More than 20 EU leaders met in the Swedish city of Gothenburg on Friday to discuss social issues, including jobs, economic growth, education and culture, for the first such summit in 20 years.
The summit, named the Social Summit, aims to provide EU member states with new impetus to ensure that citizens have access to jobs with fair working conditions and that the labor market can remain competitive in the face of global and demographic changes.
Swedish Prime Minister Stefan Löfven, who co-chaired the meeting with European Commission President Jean-Claude Juncker, said the summit was timely and highly needed to refocus the energies of the EU and member states on social welfare.
"Our economies and the world of business have changed drastically, which means our challenges are also changing, and we need new solutions to tackle them," Leuven said.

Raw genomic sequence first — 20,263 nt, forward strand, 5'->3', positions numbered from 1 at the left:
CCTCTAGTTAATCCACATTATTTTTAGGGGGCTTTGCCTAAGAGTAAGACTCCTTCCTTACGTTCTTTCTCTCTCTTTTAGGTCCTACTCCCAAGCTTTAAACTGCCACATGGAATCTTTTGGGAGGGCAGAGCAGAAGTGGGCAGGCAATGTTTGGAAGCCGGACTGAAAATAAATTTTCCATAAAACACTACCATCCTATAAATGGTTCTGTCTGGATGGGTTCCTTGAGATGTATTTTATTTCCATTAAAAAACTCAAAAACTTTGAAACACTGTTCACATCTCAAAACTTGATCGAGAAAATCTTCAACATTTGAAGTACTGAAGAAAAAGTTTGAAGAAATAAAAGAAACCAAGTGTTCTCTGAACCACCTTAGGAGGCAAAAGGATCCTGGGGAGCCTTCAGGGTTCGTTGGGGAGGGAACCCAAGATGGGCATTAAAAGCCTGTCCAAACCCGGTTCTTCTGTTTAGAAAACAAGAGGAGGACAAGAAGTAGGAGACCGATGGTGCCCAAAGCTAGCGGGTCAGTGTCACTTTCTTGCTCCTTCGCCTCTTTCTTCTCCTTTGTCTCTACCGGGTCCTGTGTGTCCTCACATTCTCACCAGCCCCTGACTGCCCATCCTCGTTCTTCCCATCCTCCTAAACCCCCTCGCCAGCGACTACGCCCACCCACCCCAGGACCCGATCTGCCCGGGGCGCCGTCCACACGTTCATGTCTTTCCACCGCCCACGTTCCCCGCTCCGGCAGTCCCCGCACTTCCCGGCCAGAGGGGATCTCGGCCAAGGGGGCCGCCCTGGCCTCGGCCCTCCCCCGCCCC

"These changes in the labor market, especially after the 2008 financial crisis, have led citizens to have growing political distrust," he added. "It is time for us to put people at the top of our priorities."
EU leaders participating in the meeting are expected to endorse a set of key principles called the "European Pillar of Social Rights" aimed at providing guidance to countries on how to enhance their social systems.
Non-binding recommendations call for improved access to the labor market, fair working conditions including wages that can provide a "decent standard of living" and social protection such as child care, health care and housing assistance for the homeless.
Juncker said that the main task, after the Summit, will be to ensure that these recommendations have an impact on every State in the European Union.
He also hoped that the Social Pillar won't be just a list of ambitious wishes. He expressed his desire that legislative proposals be launched, noting that "some of them are on the way."